Riley v. Southern LNG, Inc.

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Justia Opinion Summary

This was the third appeal of this case arising from the efforts of appellee Southern LNG, Inc. (“Southern”) to compel State Revenue Commissioner Lynnette Riley (“the Commissioner”) to recognize Southern as a “public utility” under OCGA 48-5-511 and to accept Southern’s ad valorem property tax returns. On remand, the trial court granted summary judgment to the Commissioner on a mandamus claim, holding that Southern had an adequate alternative remedy. In a prior appeal, the Supreme Court laid out for the parties in considerable detail the potential legal and procedural issues bearing on the question of whether the Commissioner could become a party or be bound by a judgment rendered in the tax appeals. On remand, Southern and the Commissioner filed renewed cross-motions for summary judgment. The trial court granted summary judgment in favor of Southern, holding that it had no “equally convenient, complete and beneficial” remedy other than mandamus, and denied the Commissioner’s motion for summary judgment, and directed the Commissioner “to accept [Southern’s] ad valorem property tax returns pursuant to OCGA 48-5-511(a) instanter.” The Commissioner appealed, and the Supreme Court this time reversed, finding Southern did not show the Commissioner, in refusing to accept Southern’s ad valorem tax returns, violated a “clear legal duty,” that she failed to act, or that her actions were arbitrary, capricious and unreasonable, amounting to a gross abuse of discretion, so as to entitle Southern to a writ of mandamus.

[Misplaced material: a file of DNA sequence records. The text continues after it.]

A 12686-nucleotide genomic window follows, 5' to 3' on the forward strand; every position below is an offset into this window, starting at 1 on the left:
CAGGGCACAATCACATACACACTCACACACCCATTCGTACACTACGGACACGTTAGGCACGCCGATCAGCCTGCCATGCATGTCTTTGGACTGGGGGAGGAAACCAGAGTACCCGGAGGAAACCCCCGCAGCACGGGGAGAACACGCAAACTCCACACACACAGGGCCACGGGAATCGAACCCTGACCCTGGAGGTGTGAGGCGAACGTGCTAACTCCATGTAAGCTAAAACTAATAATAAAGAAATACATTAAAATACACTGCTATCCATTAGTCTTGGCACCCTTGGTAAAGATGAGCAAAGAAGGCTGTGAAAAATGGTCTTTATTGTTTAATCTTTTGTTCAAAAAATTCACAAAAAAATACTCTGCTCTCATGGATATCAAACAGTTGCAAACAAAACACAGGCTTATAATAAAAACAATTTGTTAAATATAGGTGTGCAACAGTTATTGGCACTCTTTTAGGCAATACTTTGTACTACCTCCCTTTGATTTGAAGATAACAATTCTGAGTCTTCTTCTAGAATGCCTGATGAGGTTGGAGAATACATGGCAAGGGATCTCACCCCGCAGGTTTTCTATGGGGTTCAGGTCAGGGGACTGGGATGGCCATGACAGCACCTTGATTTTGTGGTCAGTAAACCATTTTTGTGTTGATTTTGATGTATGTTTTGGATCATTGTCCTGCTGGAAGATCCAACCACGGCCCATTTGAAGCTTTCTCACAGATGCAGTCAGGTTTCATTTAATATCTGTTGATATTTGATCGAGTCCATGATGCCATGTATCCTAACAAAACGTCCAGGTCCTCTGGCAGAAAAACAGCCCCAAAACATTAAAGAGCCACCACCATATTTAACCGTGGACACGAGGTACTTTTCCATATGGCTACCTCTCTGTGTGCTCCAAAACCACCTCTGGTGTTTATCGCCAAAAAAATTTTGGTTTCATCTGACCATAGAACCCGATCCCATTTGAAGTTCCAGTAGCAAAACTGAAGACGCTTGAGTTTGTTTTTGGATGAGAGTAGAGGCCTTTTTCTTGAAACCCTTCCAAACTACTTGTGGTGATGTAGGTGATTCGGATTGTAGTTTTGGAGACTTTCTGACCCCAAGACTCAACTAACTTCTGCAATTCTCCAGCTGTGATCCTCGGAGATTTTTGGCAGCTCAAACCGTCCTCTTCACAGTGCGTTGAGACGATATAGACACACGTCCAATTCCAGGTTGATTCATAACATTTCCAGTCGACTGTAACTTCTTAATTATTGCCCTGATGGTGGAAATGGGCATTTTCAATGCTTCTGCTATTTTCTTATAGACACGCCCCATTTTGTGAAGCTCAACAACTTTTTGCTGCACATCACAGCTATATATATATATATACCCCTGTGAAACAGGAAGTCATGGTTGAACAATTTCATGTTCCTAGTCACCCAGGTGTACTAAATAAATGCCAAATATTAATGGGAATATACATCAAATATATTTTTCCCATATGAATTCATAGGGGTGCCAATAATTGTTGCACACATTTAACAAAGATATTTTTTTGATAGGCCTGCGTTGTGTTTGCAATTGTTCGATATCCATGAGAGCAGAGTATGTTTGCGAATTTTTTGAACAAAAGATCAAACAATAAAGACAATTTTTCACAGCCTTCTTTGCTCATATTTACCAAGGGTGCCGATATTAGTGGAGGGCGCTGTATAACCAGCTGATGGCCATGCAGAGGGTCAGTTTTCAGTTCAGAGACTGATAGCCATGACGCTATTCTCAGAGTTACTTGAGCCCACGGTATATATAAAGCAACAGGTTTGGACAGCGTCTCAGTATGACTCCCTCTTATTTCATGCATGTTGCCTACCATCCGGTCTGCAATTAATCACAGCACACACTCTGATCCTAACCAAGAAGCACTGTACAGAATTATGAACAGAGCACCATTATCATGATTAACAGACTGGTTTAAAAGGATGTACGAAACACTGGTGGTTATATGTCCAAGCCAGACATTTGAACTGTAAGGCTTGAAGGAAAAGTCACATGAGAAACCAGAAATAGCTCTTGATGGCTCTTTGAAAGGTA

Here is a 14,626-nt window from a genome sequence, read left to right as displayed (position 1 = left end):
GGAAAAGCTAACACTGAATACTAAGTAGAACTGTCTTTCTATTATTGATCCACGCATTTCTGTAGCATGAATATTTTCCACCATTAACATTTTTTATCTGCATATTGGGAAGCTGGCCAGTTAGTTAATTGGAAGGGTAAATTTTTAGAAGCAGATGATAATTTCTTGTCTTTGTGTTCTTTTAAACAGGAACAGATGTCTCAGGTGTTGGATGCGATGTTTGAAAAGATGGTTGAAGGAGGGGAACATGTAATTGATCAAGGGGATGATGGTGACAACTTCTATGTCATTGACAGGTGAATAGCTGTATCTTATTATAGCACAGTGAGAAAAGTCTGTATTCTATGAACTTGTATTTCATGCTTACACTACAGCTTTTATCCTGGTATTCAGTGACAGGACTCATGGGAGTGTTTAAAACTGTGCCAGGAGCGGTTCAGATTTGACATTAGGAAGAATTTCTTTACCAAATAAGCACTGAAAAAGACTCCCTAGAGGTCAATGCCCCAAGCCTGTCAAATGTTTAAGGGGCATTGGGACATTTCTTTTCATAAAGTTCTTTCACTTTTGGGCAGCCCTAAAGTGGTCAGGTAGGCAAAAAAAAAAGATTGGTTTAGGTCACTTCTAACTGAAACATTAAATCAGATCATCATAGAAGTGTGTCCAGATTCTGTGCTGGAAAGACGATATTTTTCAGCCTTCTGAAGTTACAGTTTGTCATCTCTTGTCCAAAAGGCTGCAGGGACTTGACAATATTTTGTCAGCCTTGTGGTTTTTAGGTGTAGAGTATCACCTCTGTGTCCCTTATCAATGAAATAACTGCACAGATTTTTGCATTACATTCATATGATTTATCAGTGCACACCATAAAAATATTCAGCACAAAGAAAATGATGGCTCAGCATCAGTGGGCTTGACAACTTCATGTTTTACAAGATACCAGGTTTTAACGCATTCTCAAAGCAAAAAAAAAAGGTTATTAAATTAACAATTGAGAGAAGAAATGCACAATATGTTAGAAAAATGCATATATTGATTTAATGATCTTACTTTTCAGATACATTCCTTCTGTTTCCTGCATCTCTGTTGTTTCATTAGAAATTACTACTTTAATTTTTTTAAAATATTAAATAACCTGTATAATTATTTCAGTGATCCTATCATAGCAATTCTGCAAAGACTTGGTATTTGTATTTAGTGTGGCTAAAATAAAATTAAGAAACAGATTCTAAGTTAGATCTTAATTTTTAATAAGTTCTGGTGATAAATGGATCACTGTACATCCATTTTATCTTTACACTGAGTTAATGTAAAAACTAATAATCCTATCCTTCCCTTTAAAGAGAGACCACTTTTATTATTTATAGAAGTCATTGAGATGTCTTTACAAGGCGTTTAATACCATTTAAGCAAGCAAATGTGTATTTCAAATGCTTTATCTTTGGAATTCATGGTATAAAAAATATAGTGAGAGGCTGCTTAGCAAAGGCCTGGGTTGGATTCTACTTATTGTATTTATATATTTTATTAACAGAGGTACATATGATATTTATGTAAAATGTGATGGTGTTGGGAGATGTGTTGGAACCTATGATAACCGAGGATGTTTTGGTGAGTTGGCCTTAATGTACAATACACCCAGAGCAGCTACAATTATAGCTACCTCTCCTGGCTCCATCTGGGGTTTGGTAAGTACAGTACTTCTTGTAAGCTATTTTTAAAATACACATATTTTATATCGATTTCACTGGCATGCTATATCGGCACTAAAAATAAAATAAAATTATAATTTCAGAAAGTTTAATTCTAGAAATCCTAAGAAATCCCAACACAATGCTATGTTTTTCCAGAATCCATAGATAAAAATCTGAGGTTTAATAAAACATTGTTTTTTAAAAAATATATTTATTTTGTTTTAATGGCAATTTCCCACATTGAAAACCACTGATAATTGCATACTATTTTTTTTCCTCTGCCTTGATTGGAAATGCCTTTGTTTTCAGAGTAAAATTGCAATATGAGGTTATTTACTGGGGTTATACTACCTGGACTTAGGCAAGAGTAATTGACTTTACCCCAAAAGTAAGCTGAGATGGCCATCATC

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In the Supreme Court of Georgia Decided: March 6, 2017 S16A1659. RILEY v. SOUTHERN LNG, INC. BOGGS, Justice. This is the third appeal of this case arising from the efforts of appellee Southern LNG, Inc. (“Southern”) to compel State Revenue Commissioner Lynnette T. Riley1 (“the Commissioner”) to recognize Southern as a “public utility” under OCGA § 48-5-511 and to accept Southern’s ad valorem property tax returns.2 In Southern LNG, Inc. v. MacGinnitie, 290 Ga. 204 (719 SE2d 473) (2011) (“Southern I”), we reversed the trial court’s dismissal of Southern’s petition for a writ of mandamus, holding that Southern’s claim was not barred by sovereign immunity. Id. at 205. On remand, the trial court granted summary judgment to the Commissioner on the mandamus claim, holding that Southern 1 Lynnette T. Riley is the current State Revenue Commissioner and has been substituted as defendant in her official capacity by operation of law. See OCGA § 9-11-25 (d) (1). 2 The factual background and procedural history of the litigation are fully recounted in the previous appeals, and we will repeat them here only as necessary to determine the issues presented. had an adequate alternative remedy to mandamus in its Chatham County property tax appeals under OCGA § 48-5-311. In Southern LNG, Inc. v. MacGinnitie, 294 Ga. 657 (755 SE2d 683) (2014) (“Southern II”) we vacated the grant of summary judgment because the trial court did not determine, and the parties did not brief, whether the Commissioner could be made a party to or be bound by a judgment in the Chatham County tax appeals, and thus did not reach the essential question of whether the alleged alternative remedy was “equally convenient, complete and beneficial’ to the petitioner. [Cit.]” Id. at 657-658. We therefore remanded the case to the trial court for further proceedings. Id. at 658. Additionally, we laid out for the parties in considerable detail the potential legal and procedural issues bearing on the question of whether the Commissioner could become a party or be bound by a judgment rendered in the Chatham County tax appeals. Id. at 666-669 (3) (c). On remand, Southern and the Commissioner filed renewed cross-motions for summary judgment. The trial court granted summary judgment in favor of Southern, holding that it had no “equally convenient, complete and beneficial” remedy other than mandamus, and that its petition for mandamus therefore would lie. It denied the Commissioner’s motion for summary judgment, granted 2 Southern’s motion for summary judgment and a writ of mandamus, and directed the Commissioner “to accept [Southern’s] ad valorem property tax returns pursuant to OCGA § 48-5-511 (a) instanter.” (Emphasis in original.) From this judgment the Commissioner appeals. Pretermitting whether an adequate legal remedy has been shown, we reverse the trial court’s judgment because Southern has failed to show that the Commissioner violated a clear legal duty in refusing to conclude that Southern is a “gas company” and therefore a “public utility” within the meaning of OCGA § 48-1-2 (21). 1. In Southern II, we laid out in some detail the potential issues that could determine whether a “equally convenient, complete and beneficial” legal remedy is available to Southern, including venue, sovereign immunity, and whether the CPA rules on joinder of persons necessary for a just adjudication, permissive joinder of parties, interpleader, or intervention, or any other procedural devices, allow or require the Commissioner to become a party to, or otherwise become bound by, a judgment rendered on the statutory issue in the Chatham County tax appeals, and whether Southern controls that process or can be or has been thwarted by the Commissioner. (Citations and footnotes omitted.) Id. at 667-669 (3) (c). We also noted that such issues may depend on the litigation strategy of the parties, and could result in 3 conflicting rulings. Id. at 666 n.17.3 The Commissioner, in a motion before this court, states that she filed a motion to intervene in the Chatham County proceedings on November 2, 2016, after this case was orally argued.4 But in the same pleading as well as in her brief, the Commissioner asserts that the Chatham County litigation has been stayed pending the outcome of these proceedings. But even if the Commissioner has moved to intervene, there is no indication that the Chatham County Superior Court has ruled on that motion, which could be withdrawn before a ruling or denied if any stay is lifted. Whether Southern could raise the dispositive issue in the Chatham County tax appeal, as the Commissioner argues both here and below, begs the question of whether that issue could be decided in the Chatham County tax appeal, as well as whether it could bind the Commissioner. In sum, the legal, procedural, and strategic obstacles outlined in Southern 3 The burden is upon Southern to show that it lacks an adequate legal remedy so that an action for mandamus will lie. See Thompson v. Paulk, 265 Ga. 479, 479-480 (457 SE2d 665) (1995). 4 According to Southern’s responses to discovery, the multiple tax appeals have been consolidated. 4 II remain unresolved, particularly in light of the asserted stay of proceedings. But we need not address those issues, because Southern’s petition for mandamus fails on an alternative ground: the trial court erred in finding that the Commissioner had a clear legal duty to accept Southern’s ad valorem property tax returns pursuant to OCGA § 48-5-511 (a). 2. In considering a petition for writ of mandamus, [a] clear legal right to the relief sought may be found only where the claimant seeks to compel the performance of a public duty that an official or agency is required by law to perform. [F]or mandamus to issue, the law must not only authorize the act to be done, but must require its performance. Where performance is required by law, a clear legal right to relief will exist either where the official or agency fails entirely to act or where, in taking such required action, the official or agency commits a gross abuse of discretion. (Citations and punctuation omitted.) Bibb County v. Monroe County, 294 Ga. 730, 735 (2) (b) (755 SE2d 760) (2014); see also Forsyth County v. White, 272 Ga. 619, 620 (2) (532 SE2d 392) (2000). Moreover, a public official’s exercise of discretion will not be disturbed by a mandamus order unless the official’s actions were arbitrary, capricious and unreasonable. A mandamus complaint cannot succeed merely by urging that the public action it seeks to compel would be “reasonable” – mandamus is not available to remedy anything other than a public official’s (or a public body’s) discretionary abuse as evidenced by action that was arbitrary, capricious, and unreasonable. 5 (Citations and punctuation omitted.) Gilmer County v. City of East Ellijay, 272 Ga. 774, 777 (2) (533 SE2d 715) (2000). The trial court granted the writ of mandamus on the basis that Southern is a “gas . . . company” and therefore a “public utility” within the meaning of OCGA § 48-1-2 (21). In its decision, the trial court relied upon Undercofler v. Colonial Pipeline, 114 Ga. App. 739 (152 SE2d 768) (1966). In that declaratory judgment action, Colonial, which owned a pipeline system spanning 35 counties in Georgia, sought a ruling as to whether it was required to make its tax return to the Commissioner or to the individual counties. The Court of Appeals noted that Colonial was not actually “doing a gas business” as it did not produce or market any product but merely transported it. But the court then relied upon a lengthy enumeration of “the nature of taxpayer’s business” in Colonial’s charter, including in addition to transportation the “‘purchase, sales, marketing and distribution of crude petroleum and the products and by-products thereof, . . . artificial gas, natural gas, and the products and by-products thereof,’” id. at 739, and concluded that Colonial’s charter authorized it to engage in a gas business, even though it was not currently doing so, and that it therefore was a “gas 6 company” within the meaning of Section 9 of the General Tax Act of 1935.5 Id. at 741. In so holding, the Colonial court relied upon Southland Steamship Co. v. Dixon, 151 Ga. 216 (106 SE 111) (1921). Southland Steamship Company was a corporation organized as a navigation company and authorized by its charter to do so. Although not then doing business as a navigation company, it had recently acquired the assets of a corporation that was “admittedly a navigation company.” Id. at 219. Southland was subject to a tax execution issued by the state for failure to make its tax return to the state comptroller general. It sought an interlocutory injunction against the levy and sale but its petition was denied, and this court affirmed. In so doing, we relied upon a predecessor of OCGA § 48-1-2 (21) enumerating those companies subject to central assessment and required to make returns to the comptroller-general. General Tax Act of 1918 (Acts 1918, p. 43, 76-77.)6 We held that the fact that the company was not 5 The language interpreted by the Court of Appeals in Colonial survives, in somewhat altered form, in OCGA § 48-1-2 (21). 6 That Act provides, inter alia, that “all gas, water, electric light or power, steam heat, refrigerated air, dockage, or cranage, canal, toll road, toll bridge, railroad, equipment and navigation companies through their president, general manager or agents having control of the companies’ affairs in this State, shall be required to make returns of all property of said company located in this State to the Comptroller-General.” 7 presently doing business as a “navigation company” and had “no immediate prospect” of doing so, “would not destroy the power of the company to engage in such business or prevent it from being a navigation company” under the terms of its certificate of incorporation, which included the lengthy recitation of powers and privileges afforded to navigation companies by the State of Georgia and prescribed by statute. Id. at 220, 222. Southland therefore was a “navigation company” within the meaning of the statute. Id. Here, in contrast, a much more limited charter provision reads in its entirety: “To engage in the natural gas and liquid hydrocarbon pipeline business except that the Corporation shall not have power to construct, maintain and/or operate public utilities within the State of Delaware.” Under the analysis employed in Colonial, Southern is therefore authorized under its certificate of incorporation only to act as a “transportation company, or common carrier.” 114 Ga. App. at 741. But our analysis does not end there, as we must also consider, as we did in Southland, supra, other statutory or regulatory provisions that place limits upon Southern’s “power . . . to engage in such business.” Id. As an officer of Southern acknowledges by affidavit, Southern “is regulated by the Federal Energy Regulatory Commission (‘FERC’)” and must 8 be authorized by that body to operate its facility. Its authorization extends only to the operation of a liquid natural gas (“LNG”) transfer station location entirely within Chatham County. Unlike the taxpayers in Colonial and Southland, Southern does not appear to be authorized or have the power to “engage in the business” of a gas company or operate a pipeline within the meaning of the various regulatory provisions that we noted in Southern II, 294 Ga. at 659 (1) n.3.7 It would not meet the definition of a “gas company” under OCGA § 46-1-1 (5) because it is not “certificated . . . to construct or operate any pipeline or distribution system, or any extension thereof, for the transportation, distribution, or sale of natural or manufactured gas.” Nor would it be a “natural-gas company” as defined in 15 USC § 717a (6) because it is not “engaged in the transportation of natural gas in interstate commerce, or the sale in interstate commerce of such gas for resale.” It does not sell or hold title to the product, but “merely . . . provide[s] a service,” receiving LNG owned by others from ships into its facility, converting it to natural gas, and placing that natural gas into pipelines owned by others for distribution. Southern’s facility would appear to 7 While none of these statutory provisions are directly applicable with respect to Southern’s status under OCGA § 48-1-2 (21), they remain indicative of whether the Commissioner has a clear legal duty to accept Southern’s ad valorem tax returns. 9 be, rather, an “LNG terminal” as defined separately in 15 USC § 717a (11). Under these circumstances, Southern has not shown that the Commissioner, in refusing to accept Southern’s ad valorem tax returns, violated a “clear legal duty,” that she failed to act, or that her actions were arbitrary, capricious and unreasonable, amounting to a gross abuse of discretion, so as to entitle Southern to a writ of mandamus. Bibb County, supra, Gilmer County, supra. We therefore reverse the judgment of the trial court. Judgment reversed. All the Justices concur except Peterson and Grant, JJ., disqualified. 10